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Criticism of the Critical Period Hypothesis


However, she never learnt proper syntax.
Case Study:
Chelsea
What do these cases tell us?
Suggestive of the position that there is a critical period for first language learning
If a child is not exposed to language during early childhood (prior to the age of 6 or 7), then the ability to learn syntax will be impaired while other abilities are less strongly affected
Not uncontroversial: Victor, Genie and children like them were deprived in many ways other than not being exposed to language
Genie stopped talking after age 30 and was institutionalized shortly afterward (Rymer, 1993)

Curtiss, S., Fromkin, V., Krashen, S., Rigler, D., & Rigler, M.

The Critical Period for Language Acquisition: Evidence from Second Language Learning.


Estimates range from
5 years up to onset of puberty
Lenneberg (1967) proposed that there is a critical period for human language
Isolated from human contact from a very young age, and has no (or little) experience of human care, loving or social behavior, and crucially, of
human language.
Those found
after puberty

sometimes

develop a vocabulary
But, they
cannot master
the full grammar of their language
permanently
If they are discovered
before puberty
, they have better chances of
learning the full grammar
Under 7 years:
Normal language acquisition guaranteed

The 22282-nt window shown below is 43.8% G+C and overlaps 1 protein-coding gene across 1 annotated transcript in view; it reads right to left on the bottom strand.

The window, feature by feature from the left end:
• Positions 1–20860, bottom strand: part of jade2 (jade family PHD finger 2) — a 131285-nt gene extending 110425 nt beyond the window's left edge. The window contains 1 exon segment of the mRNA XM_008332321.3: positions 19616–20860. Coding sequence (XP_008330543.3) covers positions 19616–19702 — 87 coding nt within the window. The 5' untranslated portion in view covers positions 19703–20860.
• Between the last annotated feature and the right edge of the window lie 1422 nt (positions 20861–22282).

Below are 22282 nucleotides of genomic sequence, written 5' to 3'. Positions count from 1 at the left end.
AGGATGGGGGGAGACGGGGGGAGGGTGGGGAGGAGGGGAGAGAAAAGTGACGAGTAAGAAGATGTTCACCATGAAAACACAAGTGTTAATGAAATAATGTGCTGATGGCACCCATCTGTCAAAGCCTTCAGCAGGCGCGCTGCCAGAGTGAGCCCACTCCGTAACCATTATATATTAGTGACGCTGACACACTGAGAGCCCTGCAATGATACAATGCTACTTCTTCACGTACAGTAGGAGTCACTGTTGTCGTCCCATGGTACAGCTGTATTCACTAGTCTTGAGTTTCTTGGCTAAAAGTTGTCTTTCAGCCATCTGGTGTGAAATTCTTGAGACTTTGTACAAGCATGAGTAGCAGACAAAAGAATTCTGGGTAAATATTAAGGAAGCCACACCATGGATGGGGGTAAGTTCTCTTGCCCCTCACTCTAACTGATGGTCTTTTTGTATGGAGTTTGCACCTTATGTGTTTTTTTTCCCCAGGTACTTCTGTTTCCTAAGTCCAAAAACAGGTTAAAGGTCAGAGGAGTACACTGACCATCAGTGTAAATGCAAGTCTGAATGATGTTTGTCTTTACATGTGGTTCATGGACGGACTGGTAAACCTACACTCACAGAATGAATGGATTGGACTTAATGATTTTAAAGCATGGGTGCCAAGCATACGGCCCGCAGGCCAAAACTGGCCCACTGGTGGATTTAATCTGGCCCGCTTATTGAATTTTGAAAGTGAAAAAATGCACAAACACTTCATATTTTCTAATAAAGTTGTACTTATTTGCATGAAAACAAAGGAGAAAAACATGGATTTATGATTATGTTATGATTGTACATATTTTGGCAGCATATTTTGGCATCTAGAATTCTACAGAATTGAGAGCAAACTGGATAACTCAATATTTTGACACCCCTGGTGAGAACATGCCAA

8 until puberty:
Perfect command less possible progressively
Puberty onwards:
Almost impossible
But these claims are far from universally accepted

2.

Lennebergs Critical Period Hypothesis by JerryHand - …

He claimed that children before their critical period were less severely impaired by brain damage.

However, while arguing that language itself is adaptive and "did not 'just happen'" (p. 172), Hurford suggests that the critical period is not an adaptation, but rather a constraint on language that emerged due to a lack of selection pressures that reinforce acquiring more than one language. In other words, Hurford explains the existence of a critical period with , the idea that when there are no selection pressures on multiple alleles acting on the same trait, one of the alleles will gradually diminish through evolution. Because the simulation reveals no evolutionary advantage of acquiring more than one language, Hurford suggests that the critical period evolved simply as a result of a lack of selection pressure.

In order to provide evidence for the evolutionary functionality of the critical period in language acquisition, generated a computer simulation of plausible conditions of evolving generations, based on three central assumptions:

Lenneberg's Critical Period Hypothesis DOWNLOAD HERE

Lenneberg (1967) and Slobin (1971:60) illustrate that anarthric people can acquire a language.

125. “The Critical Period Hypothesis: a coat of many colours”, International Review of Applied Linguistics (IRAL) 43 (2005), 269-285.

121. “Criticizing the Critical Period Hypothesis”, in Pragmatics and language learning, ed . Arabski, J., Kraków, Universitas, 2004, 219-229.

139. “The Critical Period Hypothesis: some problems”, Interlingüística 17 (2007), 48-56